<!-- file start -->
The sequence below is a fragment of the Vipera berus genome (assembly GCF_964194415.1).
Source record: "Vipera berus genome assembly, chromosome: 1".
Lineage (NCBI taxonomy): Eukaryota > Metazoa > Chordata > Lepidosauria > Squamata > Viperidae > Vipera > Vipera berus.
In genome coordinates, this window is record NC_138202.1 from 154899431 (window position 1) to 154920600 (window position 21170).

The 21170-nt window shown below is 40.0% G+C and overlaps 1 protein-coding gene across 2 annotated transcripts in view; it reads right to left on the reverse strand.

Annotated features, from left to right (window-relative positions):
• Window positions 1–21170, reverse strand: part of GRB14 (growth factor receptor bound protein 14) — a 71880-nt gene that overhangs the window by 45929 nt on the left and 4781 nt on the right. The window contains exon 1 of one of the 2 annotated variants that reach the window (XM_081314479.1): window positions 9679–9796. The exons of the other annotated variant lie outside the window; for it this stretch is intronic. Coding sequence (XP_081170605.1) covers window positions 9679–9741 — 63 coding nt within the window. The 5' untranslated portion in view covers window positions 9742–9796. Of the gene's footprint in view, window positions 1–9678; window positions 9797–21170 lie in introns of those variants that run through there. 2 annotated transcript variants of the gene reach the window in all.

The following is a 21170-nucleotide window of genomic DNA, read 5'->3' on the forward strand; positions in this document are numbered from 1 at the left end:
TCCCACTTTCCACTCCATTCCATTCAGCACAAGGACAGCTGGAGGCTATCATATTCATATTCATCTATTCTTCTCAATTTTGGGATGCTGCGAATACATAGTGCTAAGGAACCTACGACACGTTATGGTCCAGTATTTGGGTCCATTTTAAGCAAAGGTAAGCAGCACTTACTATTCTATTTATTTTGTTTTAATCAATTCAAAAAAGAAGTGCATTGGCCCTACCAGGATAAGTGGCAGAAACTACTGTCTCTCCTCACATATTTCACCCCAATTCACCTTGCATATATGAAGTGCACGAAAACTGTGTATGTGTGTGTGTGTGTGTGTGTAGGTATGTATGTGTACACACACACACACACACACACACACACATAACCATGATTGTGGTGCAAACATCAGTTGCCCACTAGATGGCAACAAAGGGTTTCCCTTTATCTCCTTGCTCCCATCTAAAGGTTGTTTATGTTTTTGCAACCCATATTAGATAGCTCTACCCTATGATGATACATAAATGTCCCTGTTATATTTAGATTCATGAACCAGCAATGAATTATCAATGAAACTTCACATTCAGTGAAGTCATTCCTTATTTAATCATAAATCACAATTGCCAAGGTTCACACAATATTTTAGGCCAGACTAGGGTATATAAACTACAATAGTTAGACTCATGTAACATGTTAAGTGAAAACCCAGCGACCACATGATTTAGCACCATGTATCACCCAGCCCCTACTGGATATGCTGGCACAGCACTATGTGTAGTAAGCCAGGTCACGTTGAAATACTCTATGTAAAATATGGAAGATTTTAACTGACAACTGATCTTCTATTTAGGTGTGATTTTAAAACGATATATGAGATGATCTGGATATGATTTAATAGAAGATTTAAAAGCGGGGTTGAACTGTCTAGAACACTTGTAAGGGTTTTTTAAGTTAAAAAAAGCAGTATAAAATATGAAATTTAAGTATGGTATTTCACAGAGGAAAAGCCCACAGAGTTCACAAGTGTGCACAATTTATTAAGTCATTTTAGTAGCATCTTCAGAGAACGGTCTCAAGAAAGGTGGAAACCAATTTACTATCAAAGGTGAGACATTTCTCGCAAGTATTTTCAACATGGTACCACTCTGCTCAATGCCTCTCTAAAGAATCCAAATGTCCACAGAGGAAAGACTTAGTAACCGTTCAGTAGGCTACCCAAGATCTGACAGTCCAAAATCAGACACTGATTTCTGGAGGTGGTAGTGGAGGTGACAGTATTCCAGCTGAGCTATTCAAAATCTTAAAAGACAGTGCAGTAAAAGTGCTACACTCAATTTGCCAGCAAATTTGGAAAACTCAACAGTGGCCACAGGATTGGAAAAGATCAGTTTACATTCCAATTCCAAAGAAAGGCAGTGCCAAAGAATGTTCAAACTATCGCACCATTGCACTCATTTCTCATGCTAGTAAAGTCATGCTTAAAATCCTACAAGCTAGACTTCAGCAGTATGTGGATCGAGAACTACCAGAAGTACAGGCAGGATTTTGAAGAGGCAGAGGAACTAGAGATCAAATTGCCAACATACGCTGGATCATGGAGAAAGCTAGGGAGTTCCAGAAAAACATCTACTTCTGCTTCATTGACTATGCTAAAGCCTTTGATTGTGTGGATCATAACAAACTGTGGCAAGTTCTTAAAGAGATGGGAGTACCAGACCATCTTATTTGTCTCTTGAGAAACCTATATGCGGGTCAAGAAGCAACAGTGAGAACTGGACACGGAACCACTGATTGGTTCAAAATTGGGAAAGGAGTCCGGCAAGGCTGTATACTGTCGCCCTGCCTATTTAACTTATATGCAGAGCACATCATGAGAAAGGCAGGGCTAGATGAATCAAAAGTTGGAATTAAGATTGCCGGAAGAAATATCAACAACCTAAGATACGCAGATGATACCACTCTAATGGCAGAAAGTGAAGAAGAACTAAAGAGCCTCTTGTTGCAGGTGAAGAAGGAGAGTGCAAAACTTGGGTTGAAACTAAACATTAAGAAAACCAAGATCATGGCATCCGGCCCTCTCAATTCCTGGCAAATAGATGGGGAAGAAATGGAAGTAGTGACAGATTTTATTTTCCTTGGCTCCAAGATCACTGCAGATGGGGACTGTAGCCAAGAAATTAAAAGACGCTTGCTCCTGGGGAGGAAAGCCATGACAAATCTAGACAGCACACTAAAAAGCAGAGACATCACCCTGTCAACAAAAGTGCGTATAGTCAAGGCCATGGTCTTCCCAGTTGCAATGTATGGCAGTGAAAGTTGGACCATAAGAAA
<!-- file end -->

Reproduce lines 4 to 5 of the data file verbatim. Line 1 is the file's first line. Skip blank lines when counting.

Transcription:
In genome coordinates, this window is record NC_138202.1 from 154899431 (window position 1) to 154920600 (window position 21170).

The 21170-nt window shown below is 40.0% G+C and overlaps 1 protein-coding gene across 2 annotated transcripts in view; it reads right to left on the reverse strand.